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India's New Trilemma

By Ajit Balakrishnan
July 09, 2024 08:55 IST
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...Kids, jobs, emigration, notes Ajit Balakrishnan.

Illustration: Dominic Xavier/Rediff.com
 

"Aren't you kids going to have children?" I asked one of my nieces who had come for a one-week holiday with us recently.

Of course, addressing her and her husband as "kids" was a gesture of affection from me that they enjoyed as well, but they weren't kids, they were both in their mid-30s and both professionally qualified and holding good jobs in New York City.

"We think having children will only distract us from our careers, and will not do anything good for us," said my niece.

That answer sent me into a deep reverie.

Wasn't India set to rule the world based on its booming number of young, working-age population?

If all members of my niece's age group of Indians, the so-called 'millennials', were to give up on children, what would happen to India's "demographic dividend"?

The term 'demographic dividend' was coined by the Harvard economist David Bloom and his co-authors in their book by the same name in which they spelt out how the size of various age cohorts in a country determined how well or badly that country did economically.

For instance, countries in which the proportion of population in the 15 to 64 age group is high tend to show much more vigorous economic growth than those where either under-15 or over-65 cohorts are dominant.

This is because it is believed that these latter age cohorts only consume economic resources and do not participate in economically productive activities.

And there is much hue and cry that India right now has the highest proportion in the 15-64 age group in the world, and thus, is set to be the leader in economic growth.

But, whenever I hear recurrent cries of 'India's demographic dividend', I cannot but think of the time in 1971, when I was about to graduate from the Indian Institute of Management, Calcutta, when the opposite theory held: It was fashionable then to hold that India's economic problems were because of a very high population growth rate.

The war cries of the economists then were: 'Population Control!' "Birth Control!' And we were all encouraged to clap when the central government 'vasectomy camps' in 1971 did sterilisations on 1.3 million men in that year and targeted 3.1 million by the next year.

The World Bank gave India a large aid for sterilisation programmes to bring down its population growth rate: $66 million from 1972 TO 1980.

International pressure, particularly from Western countries, was intense.

US President Lyndon B Johnson denied food aid to India in 1965 unless sterilisation was accepted as State policy.

Of course, like all 'fashionable things', there was intellectual support as well.

For the population control missionaries, the book by Paul Ehrlich (of Stanford University) titled The Population Bomb was the bible, selling millions of copies, saying things like 'hundreds of millions of people are going to starve to death', and that 'nothing can prevent a substantial increase in the world death rate'.

Still another dimension of the population debate is the Kota type discourse popular in the media right now about the tribulations of the vast number of applicants who compete for entry into our higher-education institutions: More than a million applicants for the 10,000 seats at the Indian Institutes of Technology, a similar large number of applicants for the 80,000 seats at India's medical colleges, a quarter of a million applicants for 4,000 seats at the IIMs.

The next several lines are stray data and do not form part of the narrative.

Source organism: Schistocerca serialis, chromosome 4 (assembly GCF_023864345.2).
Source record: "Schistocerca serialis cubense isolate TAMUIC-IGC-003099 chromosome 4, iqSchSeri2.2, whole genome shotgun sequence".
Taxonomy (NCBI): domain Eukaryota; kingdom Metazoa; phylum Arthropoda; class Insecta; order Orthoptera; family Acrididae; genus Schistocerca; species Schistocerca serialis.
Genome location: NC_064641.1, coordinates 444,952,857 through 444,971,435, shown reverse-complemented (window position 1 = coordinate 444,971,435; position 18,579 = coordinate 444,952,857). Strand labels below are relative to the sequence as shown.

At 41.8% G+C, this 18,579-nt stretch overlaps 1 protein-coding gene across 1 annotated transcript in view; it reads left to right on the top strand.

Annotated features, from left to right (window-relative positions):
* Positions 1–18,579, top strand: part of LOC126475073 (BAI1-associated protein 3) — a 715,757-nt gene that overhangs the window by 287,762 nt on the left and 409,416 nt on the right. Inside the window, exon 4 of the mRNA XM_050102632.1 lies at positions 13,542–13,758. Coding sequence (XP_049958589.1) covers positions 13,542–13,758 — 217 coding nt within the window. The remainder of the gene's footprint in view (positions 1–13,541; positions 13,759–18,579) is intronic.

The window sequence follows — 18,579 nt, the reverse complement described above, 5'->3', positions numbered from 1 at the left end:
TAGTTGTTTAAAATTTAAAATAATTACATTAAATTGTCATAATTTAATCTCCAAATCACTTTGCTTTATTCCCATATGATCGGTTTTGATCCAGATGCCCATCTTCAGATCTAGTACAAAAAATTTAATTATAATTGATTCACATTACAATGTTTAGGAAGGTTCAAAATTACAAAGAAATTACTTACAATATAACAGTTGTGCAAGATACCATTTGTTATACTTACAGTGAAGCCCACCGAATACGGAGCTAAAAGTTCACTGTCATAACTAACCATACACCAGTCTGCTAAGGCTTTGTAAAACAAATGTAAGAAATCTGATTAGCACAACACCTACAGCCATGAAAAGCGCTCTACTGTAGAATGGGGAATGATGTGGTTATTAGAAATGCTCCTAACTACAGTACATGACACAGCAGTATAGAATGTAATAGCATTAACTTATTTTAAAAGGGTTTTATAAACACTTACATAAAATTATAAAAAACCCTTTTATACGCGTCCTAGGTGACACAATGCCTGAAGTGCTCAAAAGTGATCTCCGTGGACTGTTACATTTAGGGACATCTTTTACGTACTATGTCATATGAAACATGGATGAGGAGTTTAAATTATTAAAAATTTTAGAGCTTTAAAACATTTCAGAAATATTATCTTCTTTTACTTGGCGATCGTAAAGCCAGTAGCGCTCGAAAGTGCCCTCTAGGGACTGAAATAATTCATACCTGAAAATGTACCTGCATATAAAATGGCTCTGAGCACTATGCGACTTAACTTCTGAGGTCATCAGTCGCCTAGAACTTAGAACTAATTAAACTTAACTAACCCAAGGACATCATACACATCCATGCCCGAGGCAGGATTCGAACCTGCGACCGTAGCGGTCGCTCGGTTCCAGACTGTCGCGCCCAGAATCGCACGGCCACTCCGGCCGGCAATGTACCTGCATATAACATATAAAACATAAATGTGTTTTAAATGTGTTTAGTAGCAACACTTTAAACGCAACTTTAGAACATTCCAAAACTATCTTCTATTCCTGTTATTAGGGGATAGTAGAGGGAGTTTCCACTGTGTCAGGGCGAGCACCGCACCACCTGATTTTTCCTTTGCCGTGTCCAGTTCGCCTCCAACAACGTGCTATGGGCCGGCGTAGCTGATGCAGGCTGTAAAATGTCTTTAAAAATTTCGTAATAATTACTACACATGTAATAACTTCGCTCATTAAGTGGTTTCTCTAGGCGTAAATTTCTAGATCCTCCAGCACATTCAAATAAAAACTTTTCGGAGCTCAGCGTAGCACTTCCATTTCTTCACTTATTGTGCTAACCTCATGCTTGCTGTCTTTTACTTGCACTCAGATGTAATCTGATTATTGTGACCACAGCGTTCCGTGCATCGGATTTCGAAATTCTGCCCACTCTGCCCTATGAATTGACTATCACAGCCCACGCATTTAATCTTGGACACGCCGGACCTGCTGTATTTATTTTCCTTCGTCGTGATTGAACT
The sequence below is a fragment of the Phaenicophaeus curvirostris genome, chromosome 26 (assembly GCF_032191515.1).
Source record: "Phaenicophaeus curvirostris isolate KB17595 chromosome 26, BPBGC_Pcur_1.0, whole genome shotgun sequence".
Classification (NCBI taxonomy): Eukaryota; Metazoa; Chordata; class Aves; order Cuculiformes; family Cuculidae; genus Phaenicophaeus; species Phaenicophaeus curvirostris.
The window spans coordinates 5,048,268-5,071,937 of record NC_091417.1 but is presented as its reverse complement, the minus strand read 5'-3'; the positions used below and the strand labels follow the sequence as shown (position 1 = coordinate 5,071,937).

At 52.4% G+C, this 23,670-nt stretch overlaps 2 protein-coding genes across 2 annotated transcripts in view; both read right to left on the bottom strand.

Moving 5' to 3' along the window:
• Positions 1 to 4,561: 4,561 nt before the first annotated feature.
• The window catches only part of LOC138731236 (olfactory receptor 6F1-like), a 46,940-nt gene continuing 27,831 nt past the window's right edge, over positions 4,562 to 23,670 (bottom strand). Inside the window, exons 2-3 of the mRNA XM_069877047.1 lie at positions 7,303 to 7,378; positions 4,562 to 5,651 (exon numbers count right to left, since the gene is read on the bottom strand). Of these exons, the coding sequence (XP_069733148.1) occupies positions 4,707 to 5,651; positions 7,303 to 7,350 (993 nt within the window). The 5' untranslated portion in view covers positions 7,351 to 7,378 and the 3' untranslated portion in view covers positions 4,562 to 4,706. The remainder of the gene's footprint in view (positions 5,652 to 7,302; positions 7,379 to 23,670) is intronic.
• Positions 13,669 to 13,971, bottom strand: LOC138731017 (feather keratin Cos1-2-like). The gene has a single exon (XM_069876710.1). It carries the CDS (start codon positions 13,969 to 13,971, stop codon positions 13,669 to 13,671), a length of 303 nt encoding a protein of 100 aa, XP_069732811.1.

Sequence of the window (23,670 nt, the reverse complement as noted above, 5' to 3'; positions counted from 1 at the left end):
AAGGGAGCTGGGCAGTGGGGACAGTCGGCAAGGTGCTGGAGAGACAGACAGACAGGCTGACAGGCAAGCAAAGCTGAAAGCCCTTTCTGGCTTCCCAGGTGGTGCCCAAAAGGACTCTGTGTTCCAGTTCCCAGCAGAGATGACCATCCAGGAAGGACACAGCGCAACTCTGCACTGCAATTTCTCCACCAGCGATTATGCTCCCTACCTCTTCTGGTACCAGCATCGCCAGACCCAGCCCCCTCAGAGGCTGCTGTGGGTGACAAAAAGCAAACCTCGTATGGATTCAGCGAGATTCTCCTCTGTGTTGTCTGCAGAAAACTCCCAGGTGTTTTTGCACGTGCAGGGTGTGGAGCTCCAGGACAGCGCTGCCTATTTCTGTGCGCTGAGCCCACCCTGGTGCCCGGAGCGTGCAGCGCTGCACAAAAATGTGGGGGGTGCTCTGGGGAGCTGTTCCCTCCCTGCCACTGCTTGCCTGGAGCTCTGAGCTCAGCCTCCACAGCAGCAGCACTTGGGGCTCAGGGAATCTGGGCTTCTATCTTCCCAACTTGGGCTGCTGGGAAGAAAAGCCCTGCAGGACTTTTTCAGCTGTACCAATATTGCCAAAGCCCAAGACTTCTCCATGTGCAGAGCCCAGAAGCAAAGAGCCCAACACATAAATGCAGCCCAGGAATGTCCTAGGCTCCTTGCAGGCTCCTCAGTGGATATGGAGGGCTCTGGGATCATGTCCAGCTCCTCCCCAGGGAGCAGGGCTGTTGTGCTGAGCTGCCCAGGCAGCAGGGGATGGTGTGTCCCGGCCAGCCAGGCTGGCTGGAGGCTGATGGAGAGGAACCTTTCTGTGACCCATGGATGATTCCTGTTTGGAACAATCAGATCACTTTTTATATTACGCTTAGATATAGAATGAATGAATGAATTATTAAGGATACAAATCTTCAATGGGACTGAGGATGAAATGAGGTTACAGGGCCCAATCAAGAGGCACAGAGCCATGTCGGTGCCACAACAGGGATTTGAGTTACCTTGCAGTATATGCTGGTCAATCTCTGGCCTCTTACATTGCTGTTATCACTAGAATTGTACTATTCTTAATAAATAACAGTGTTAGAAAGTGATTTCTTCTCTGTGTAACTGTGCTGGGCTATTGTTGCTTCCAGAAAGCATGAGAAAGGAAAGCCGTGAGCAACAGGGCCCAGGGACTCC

Compare this to my time in 1969, when I earned a seat at IIM Calcutta, competing with a mere 30,000 test-takers for the 100 seats there.

In other words, while the number of high-quality educational institutions has multiplied manifold, the number of contenders for admission to them has risen even faster.

No wonder, films like Kota get a multimillion strong empathetic audience.

And of course, if your parents are wealthy enough, you can go join an American university, paying huge amounts: Nearly a three-quarter of a million Indian youngsters do that a year nowadays.

I am sure no other country in the world has this extent of meritocratic filtering.

This vast engine of entrance exams is fuelled by an equally vast number of tutorial colleges and paid for by parents taking vast amounts of bank loans.

And possibly a degree of corruption, as the recent events at the National Eligibility Entrance Test are gradually revealing.

Then we have the spectacle of Indian-origin, Indian-educated folks heading or in top managements of virtually all the major companies in the world: Satya Nadella at Microsoft, Sunder Pichai at Google, Vasant Narasimhan at Novartis, Arvind Krishna at IBM, Laxman Narasimhan at Starbucks... the list goes on.

With all this pattern of Indian successes in foreign countries, it is no surprise that foreign inward remittances to India from Indians abroad last year were $125 billion, which is almost 60 per cent of what India's famed software services exporters earn!

Is some of this avid desire to get jobs in Western countries because of the reality of India: Most large firms are owned and run by business families where top management positions are reserved for family members?

Or is it because real estate prices for homes in Bombay and other Indian metro cities, the cities where most top jobs are, are unbelievably high compared to Indian salaries?

Are our millennials right then in forgoing children and/or seeking jobs and solace abroad?

Ajit Balakrishnan (ajitb@rediffmail.com), founder and CEO, Rediff.com, is an Internet entrepreneur.

Feature Presentation: Aslam Hunani/Rediff.com

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